Caring for senior members of the LGBTQ+ community: the harrowing journey of 92-year-old trans activist Samantha Flores

One day, an older man arrived at our door. Having never found his place in the world, he was suicidal. After settling in, he walked into the bathroom carrying his suitcase. A few minutes later, he emerged wearing women’s clothes.

  • 5 months ago
  • January 29, 2024
7 min read
Trans activist Samantha pictured outside the LGBTQ+ senior center she founded called Vida Alegre. | Photo courtesy of Samantha Flores Trans activist Samantha pictured outside the LGBTQ+ senior center she founded called Vida Alegre. | Photo courtesy of Samantha Flores
Trans activist Samantha Flores of Mexico
Journalist’s Notes
Interview Subject
Samantha Flores, 92, was born in the city of Orizaba in Veracruz, Mexico in 1932. She is a Mexican trans activist and founder of the first day home for LGBTQ+ seniors in Mexico City. Since 1995, she has fought for the rights of people in the LGBTQ+ community and those living with HIV and AIDS. In 2012, she founded the civil association Laetus Vitae, of which she is president. During the 1980s, with the increase in cases of HIV/AIDS in Mexico, she lost many friends. Later she realized that older gay people do not have social assistance programs and their families abandon them, so she began to raise funds to create a shelter, which currently functions as a day house and a site for workshops.
Background Information
According to UN human rights experts, “”Being at the intersection of old age and being LGBT, they face a complicated situation, and that raises the risk of further discrimination, social exclusion and violence.” An article referencing the reports said, “Experiences of aggravated discrimination and stigma throughout their lives can lead to higher rates of depression, anxiety, dementia and other mental health conditions in old age.” Recommendations included recognizing “structural ageism as a significant and pressing concern that also affects LGBT persons, that anti-discrimination legislation be put in place, and that awareness-raising programs, training, and specialized services” be implemented.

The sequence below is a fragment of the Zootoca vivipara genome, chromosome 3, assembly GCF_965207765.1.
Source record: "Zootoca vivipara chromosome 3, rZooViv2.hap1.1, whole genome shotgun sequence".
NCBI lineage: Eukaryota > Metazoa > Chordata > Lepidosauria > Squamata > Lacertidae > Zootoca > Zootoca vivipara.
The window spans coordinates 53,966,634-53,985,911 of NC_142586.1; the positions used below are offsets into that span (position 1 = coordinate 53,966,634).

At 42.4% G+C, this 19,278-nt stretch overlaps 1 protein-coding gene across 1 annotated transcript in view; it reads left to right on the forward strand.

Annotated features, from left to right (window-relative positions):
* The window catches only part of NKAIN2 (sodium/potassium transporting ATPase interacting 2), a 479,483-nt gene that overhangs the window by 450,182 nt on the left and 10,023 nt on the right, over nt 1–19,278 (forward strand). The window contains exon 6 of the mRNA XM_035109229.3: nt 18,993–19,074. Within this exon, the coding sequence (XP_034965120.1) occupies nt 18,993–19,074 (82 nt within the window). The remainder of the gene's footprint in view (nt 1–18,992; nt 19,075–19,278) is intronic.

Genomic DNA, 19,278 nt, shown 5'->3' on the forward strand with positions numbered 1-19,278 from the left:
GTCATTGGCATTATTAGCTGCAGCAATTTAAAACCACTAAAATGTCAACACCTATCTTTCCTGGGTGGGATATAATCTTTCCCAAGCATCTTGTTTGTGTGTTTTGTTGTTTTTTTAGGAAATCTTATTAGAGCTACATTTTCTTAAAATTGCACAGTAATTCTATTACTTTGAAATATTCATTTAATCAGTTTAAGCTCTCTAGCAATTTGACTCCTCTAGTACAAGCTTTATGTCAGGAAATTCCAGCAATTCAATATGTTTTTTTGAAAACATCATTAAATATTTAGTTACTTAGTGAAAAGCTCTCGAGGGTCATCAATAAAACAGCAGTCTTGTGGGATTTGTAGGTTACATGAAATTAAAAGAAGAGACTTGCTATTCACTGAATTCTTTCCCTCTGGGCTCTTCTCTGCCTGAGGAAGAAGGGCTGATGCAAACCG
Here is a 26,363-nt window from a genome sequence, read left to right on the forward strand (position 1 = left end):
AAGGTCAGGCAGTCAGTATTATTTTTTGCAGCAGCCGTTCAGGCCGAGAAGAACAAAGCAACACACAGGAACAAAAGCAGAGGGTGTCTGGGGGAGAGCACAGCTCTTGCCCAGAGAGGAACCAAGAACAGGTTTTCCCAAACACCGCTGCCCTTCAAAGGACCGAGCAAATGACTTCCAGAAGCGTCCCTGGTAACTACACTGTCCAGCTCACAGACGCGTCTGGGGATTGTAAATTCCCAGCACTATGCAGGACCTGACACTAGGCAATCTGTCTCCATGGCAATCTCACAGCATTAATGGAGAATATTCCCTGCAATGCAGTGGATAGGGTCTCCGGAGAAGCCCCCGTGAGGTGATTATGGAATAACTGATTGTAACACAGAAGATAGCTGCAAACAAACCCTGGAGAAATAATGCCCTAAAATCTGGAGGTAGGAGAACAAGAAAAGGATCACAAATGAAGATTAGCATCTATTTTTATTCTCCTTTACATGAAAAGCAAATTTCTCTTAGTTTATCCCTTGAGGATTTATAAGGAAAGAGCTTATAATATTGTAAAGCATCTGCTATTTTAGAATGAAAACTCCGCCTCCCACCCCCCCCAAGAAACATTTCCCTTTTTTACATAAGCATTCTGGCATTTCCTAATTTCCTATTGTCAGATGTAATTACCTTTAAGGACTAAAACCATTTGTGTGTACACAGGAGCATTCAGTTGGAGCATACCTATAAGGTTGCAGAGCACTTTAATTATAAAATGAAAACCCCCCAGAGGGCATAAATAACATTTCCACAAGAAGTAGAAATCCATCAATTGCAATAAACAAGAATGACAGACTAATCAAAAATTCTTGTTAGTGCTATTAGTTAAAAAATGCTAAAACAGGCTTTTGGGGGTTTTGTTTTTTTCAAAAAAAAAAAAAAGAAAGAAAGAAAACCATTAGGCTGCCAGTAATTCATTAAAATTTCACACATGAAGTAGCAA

MEXICO CITY, Mexico ꟷ A few years ago, a friend suggested I create a shelter for LGBTQ+ seniors. As an older trans woman in Mexico, I understood the vulnerability, isolation, and loneliness of seniors in the community. The idea of helping them sent an energy through my body that felt vital and luminous. I held a beautiful dream in my hands.

It took several years to work through the Mexican bureaucracy and find the right place for the project, but in 2018, after collecting so many signatures, I inaugurated the Vida Alegre day home and Laetus Vitae, the first meeting space in my country for older adults of sexual diversity.

The community quickly grew to 40 and people arrived with heart wrenching stories. Some came with only the clothes on their back or a tiny suitcase. Some looked as if they stood on the brink of starvation, their bones sticking out and visible through their clothes. They barely had the strength to hold food to their mouths, so we helped to feed them. Others came dirty, with grown bodies covered in bruises. So, we rolled up our sleeves and bathed them, gave them haircuts, painted their nails, and slowly brought them back to life. Together, we became a family.

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My own journey as a trans woman in Mexico: the seeds of my activism

Born in Veracruz in 1932, the land around my home sparkled with oranges, guava, lemons, and avocados. In my idyllic childhood, I emanated an effeminate nature; I could not go unnoticed. Behind my back I heard murmurs from neighbors and classmates. They looked at me strangely and pointed, but the unconditional love I felt at home shielded me for a time. Yet, I was bursting at the seams to get out of Orizaba.

After high school I went to Mexico City and immersed myself in the capital’s budding gay scene. It felt like absolute freedom. One night in 1964, I went to a costume party in drag. As Samantha (named after Grace Kelly in the movie High Society), I walked in feeling glamorous. Moving down the stairs, I felt like I walked into a new chapter of my life. The host Xóchitl was a friend and the most famous trans women in Mexico. She had connections with the rich and powerful and hosted extravagant parties. She opened the door for trans women like me.